Blog PostJuly 20, 2018

Pence boasts of promises made, kept in St. Louis visit

ST. LOUIS • Vice President Mike Pence touted President Donald Trump’s record since taking office last year in an appearance in St. Louis on Thursday, where he also attended fundraisers for two area Republicans likely to face tight contests this November.

“There’s only one way you can sum up the last 18 months,” Pence said. “It’s been 18 months of promises made and promises kept.”

In a wide-ranging, 30-minute speech at the St. Louis Marriott Grand on Washington Avenue downtown, Pence highlighted a number of key items on Trump’s agenda, such as his tax cuts, his appointment of conservative judges and his push for stronger borders.

Pence said he estimated the typical family of four in the St. Louis area would save roughly $2,600 a year thanks to the recent tax cuts.

“Confidence is back, jobs are coming back, in a word, America is back. And we’re just getting started,” he said.

Pence then thanked Missouri Gov. Mike Parson and Missouri House Speaker Pro Tem Elijah Haahr, R-Springfield, for pushing through a bill that will gradually decrease the individual income tax rate in Missouri from 5.9 percent to 5.1 percent.

Pence also addressed Trump’s recent summit with his Russian counterpart in Helsinki, where the president drew widespread condemnation even from his staunchest defenders for praising Vladimir Putin and stating he did not “see any reason why it would be Russia” interfering in the 2016 election, rebuking findings by U.S. intelligence agencies.

Amid the backlash, Trump later attempted to clarify his comments, and Pence went further to defend the president on Thursday.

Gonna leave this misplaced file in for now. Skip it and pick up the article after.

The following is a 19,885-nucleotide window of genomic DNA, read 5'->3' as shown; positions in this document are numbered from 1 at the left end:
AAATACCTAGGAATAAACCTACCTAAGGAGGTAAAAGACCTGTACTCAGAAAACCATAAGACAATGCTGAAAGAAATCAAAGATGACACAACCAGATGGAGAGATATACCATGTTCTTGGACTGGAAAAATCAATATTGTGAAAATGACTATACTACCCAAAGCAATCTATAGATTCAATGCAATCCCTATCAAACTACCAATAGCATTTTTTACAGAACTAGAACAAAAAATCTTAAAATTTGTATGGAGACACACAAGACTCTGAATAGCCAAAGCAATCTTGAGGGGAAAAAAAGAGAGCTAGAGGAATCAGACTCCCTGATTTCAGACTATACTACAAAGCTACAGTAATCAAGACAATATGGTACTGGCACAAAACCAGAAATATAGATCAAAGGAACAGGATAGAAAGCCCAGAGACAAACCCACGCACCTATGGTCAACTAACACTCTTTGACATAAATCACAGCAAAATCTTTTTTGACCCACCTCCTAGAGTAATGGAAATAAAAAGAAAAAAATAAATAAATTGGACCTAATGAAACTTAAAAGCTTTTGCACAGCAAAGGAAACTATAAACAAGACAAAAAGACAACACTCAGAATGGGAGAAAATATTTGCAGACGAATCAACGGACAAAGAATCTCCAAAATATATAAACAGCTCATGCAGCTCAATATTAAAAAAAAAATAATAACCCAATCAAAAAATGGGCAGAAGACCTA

“Make no mistake about it, President Trump and I support our great intelligence agencies and the courageous men and women who lead them,” Pence said. “And as the president said, we accept our intelligence community’s conclusions about the 2016 election, but after years of the failed reset of the last administration, and capitulation to Russia, under President Trump, we’ve met Russian aggression with American strength and action.”

He also emphasized to the crowd the importance of heading to the polls for the midterm elections, throwing support behind Missouri Attorney General Josh Hawley, the GOP’s expected challenger to incumbent U.S. Sen. Claire McCaskill, D-Mo. McCaskill claims to be a moderate, Pence said, but “votes like (Sen.) Bernie Sanders.”

After the event, Pence was scheduled to attend a fundraiser for Hawley in St. Louis, near Ladue, said a spokeswoman for Hawley’s campaign. The event was not open to the public.

Hawley introduced the vice president at the morning event, and both he and Pence pointed to Trump’s nomination of conservative Judge Brett Kavanaugh to the U.S. Supreme Court to show what’s at stake this November, as Republicans hope to keep control of Congress.

“I know the difference between a court that respects Missouri’s values, and one that dishonors them,” Hawley said. “Claire McCaskill has been wrong on every Supreme Court nominee in her entire career.”

Hawley claimed that McCaskill has already made up her mind not to vote for Kavanaugh. But the senator told the Post-Dispatch last week that she had not, and would not until she had read Kavanaugh’s writings and met with him personally.

“Anyone who thinks you can make some purely political decision on this is not being realistic about a state like Missouri,” McCaskill said. “It is not like I make a whole bunch of people happy no matter how I vote. The bottom line is you just do what is right and explain it, and Missourians, I think, will understand.”